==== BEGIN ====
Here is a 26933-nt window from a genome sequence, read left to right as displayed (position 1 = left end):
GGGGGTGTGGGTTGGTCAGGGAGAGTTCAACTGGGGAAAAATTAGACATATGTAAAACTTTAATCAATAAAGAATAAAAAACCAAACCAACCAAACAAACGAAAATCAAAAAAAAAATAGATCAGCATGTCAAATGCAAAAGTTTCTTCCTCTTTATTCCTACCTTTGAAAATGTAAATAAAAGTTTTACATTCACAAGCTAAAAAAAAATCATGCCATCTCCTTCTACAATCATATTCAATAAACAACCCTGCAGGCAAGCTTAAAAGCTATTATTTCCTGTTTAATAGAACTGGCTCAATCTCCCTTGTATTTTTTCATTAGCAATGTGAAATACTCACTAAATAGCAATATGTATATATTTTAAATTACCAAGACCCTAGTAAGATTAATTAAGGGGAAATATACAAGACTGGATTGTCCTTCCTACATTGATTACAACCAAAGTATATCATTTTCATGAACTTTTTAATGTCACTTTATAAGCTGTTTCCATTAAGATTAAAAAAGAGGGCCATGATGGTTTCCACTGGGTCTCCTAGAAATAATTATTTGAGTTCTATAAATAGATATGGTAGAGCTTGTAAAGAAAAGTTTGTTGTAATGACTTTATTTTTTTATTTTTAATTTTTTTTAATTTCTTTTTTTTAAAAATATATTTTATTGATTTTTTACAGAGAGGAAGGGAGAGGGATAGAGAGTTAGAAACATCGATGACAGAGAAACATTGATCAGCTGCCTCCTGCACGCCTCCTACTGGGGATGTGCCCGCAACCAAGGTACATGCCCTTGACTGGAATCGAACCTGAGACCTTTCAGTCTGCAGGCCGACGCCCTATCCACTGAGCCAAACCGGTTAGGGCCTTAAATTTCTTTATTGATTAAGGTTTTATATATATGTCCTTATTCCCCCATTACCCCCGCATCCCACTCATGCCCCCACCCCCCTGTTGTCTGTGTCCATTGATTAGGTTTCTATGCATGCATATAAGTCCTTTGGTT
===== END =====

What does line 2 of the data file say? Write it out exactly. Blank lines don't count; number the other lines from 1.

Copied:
GGGGGTGTGGGTTGGTCAGGGAGAGTTCAACTGGGGAAAAATTAGACATATGTAAAACTTTAATCAATAAAGAATAAAAAACCAAACCAACCAAACAAACGAAAATCAAAAAAAAAATAGATCAGCATGTCAAATGCAAAAGTTTCTTCCTCTTTATTCCTACCTTTGAAAATGTAAATAAAAGTTTTACATTCACAAGCTAAAAAAAAATCATGCCATCTCCTTCTACAATCATATTCAATAAACAACCCTGCAGGCAAGCTTAAAAGCTATTATTTCCTGTTTAATAGAACTGGCTCAATCTCCCTTGTATTTTTTCATTAGCAATGTGAAATACTCACTAAATAGCAATATGTATATATTTTAAATTACCAAGACCCTAGTAAGATTAATTAAGGGGAAATATACAAGACTGGATTGTCCTTCCTACATTGATTACAACCAAAGTATATCATTTTCATGAACTTTTTAATGTCACTTTATAAGCTGTTTCCATTAAGATTAAAAAAGAGGGCCATGATGGTTTCCACTGGGTCTCCTAGAAATAATTATTTGAGTTCTATAAATAGATATGGTAGAGCTTGTAAAGAAAAGTTTGTTGTAATGACTTTATTTTTTTATTTTTAATTTTTTTTAATTTCTTTTTTTTAAAAATATATTTTATTGATTTTTTACAGAGAGGAAGGGAGAGGGATAGAGAGTTAGAAACATCGATGACAGAGAAACATTGATCAGCTGCCTCCTGCACGCCTCCTACTGGGGATGTGCCCGCAACCAAGGTACATGCCCTTGACTGGAATCGAACCTGAGACCTTTCAGTCTGCAGGCCGACGCCCTATCCACTGAGCCAAACCGGTTAGGGCCTTAAATTTCTTTATTGATTAAGGTTTTATATATATGTCCTTATTCCCCCATTACCCCCGCATCCCACTCATGCCCCCACCCCCCTGTTGTCTGTGTCCATTGATTAGGTTTCTATGCATGCATATAAGTCCTTTGGTT